December ETF Fund Flows Benefit Broad Based Stock ETFs

| January 4, 2016 | 0 Comments

fund flowsThe first interest rate hike from the Fed didn’t deter ETF investors from putting money into ETFs that hold US stocks.  The December ETF Fund Flows show the ETFs holding US large cap stocks saw the biggest inflows during the month.

Let’s dive into the details of the December ETF fund flows and other sentiment indicators that are driving the market action.

The Emotion Driving December ETF Fund Flows

We track several indicators of fear and greed.  During December, we saw indicators of fear in the market outweighing greed.

The most notable of these indicators was simply the weakness of stocks.  The market lacks bullish momentum and more stocks are hitting 52-week lows than are at 52-week highs.

What’s more, the safest bonds are outperforming stocks, while junk bonds are being routed.

After a few months devoid of bullish momentum and a lack of fear, we are seeing investors become increasingly fearful of another market downturn.

ETFs With The Largest Inflows In December

At the end of weak year for US stocks, we saw portfolio rebalancing and tax loss harvesting push money into ETFs that hold US stocks.

The SPDR S&P 500 $SPY led all ETFs with net inflows of $7.7 billion in December.

The trend toward broad based stock ETFs continued with the iShares MSCI EAFE $EFA and iShares MSCI EMU $EZU that had inflows of $2.7 billion and $1.7 billion.

That’s $12 billion in net inflows into three ETFs that give broad exposure to large-cap stocks in the US, Europe, and other developed markets.

ETFs With The Largest Outflows In December 

The most insightful bit of inflow and outflow data comes from the large outflows from two currency hedged ETFs.  

WisdomTree Europe Hedged Equity $HEDJ had net outflows of $1.9 billion and WisdomTree Japan Hedged Equity $DXJ had net outflows of $924 billion.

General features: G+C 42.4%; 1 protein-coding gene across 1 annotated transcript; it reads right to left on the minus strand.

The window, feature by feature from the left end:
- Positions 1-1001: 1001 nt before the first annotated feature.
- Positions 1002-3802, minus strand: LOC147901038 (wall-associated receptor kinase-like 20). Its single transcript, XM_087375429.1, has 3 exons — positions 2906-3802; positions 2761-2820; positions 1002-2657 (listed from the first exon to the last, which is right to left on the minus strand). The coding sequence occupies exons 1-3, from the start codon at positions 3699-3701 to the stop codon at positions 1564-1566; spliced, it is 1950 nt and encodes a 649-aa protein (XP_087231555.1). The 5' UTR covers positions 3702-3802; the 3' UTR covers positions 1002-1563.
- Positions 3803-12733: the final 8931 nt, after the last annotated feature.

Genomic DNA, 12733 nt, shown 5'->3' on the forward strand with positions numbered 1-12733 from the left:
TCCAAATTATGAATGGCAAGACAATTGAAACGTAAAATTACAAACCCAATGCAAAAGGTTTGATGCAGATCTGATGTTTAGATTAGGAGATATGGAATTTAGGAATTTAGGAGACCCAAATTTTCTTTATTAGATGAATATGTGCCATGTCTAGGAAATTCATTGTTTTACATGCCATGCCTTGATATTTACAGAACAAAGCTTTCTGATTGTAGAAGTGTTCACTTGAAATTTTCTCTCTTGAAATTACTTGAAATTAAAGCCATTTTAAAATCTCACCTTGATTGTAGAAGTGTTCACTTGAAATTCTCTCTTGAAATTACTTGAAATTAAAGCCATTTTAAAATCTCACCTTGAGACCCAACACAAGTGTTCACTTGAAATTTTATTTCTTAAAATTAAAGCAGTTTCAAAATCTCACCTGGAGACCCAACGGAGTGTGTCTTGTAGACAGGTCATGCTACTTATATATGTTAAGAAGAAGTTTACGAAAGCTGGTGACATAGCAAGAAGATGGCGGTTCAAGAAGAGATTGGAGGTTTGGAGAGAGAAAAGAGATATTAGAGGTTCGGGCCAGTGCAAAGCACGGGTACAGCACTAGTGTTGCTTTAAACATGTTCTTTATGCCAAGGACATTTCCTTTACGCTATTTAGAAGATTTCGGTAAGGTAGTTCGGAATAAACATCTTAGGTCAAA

HEDJ had the largest net outflow in December

HEDJ and DXJ provide US investors with exposure to European and Japanese stock markets while hedging out exposure to currency fluctuations.

These ETFs will outperform ETFs that holds stocks in these foreign markets without a currency hedge when the US Dollar is strengthening relative to the local currency.

The large outflow from these ETFs could be a sign that some investors believe the US Dollar could weaken relative to the Euro and Yen in 2016.

Here’s the bottom line…

End of year rebalancing helped send a wave of money into broad based large cap stock ETFs.  But these inflows don’t show any particular market or investment to be the favorite choice for investors.

We do know that fear of another downturn in US stocks is quickly becoming the dominant force on Wall Street.  These red flags could be a signal that stocks will get off to a slow start in 2016.

Good Investing,

Corey Williams

Note: Corey Williams writes and edits  Sign up for our free ETF reports and free e-letter at  We’re devoted to helping you make more money from ETFs.

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Category: Market Analysis

About the Author ()

Corey Williams is the editor of Sector ETF Trader, an investment advisory service focused on profiting from ETFs and the economic cycle. Under Corey’s leadership, the Sector ETF Trader has become one of the most popular and successful ETF advisories around. In addition to his groundbreaking service, Corey is the lead contributor to ETF Trading Research, where he shares his insights about ETFs and financial markets three times a week. He’s also a regular contributor to the Dynamic Wealth Report and the editor of one the hottest option trading services around – Elite Option Trader.

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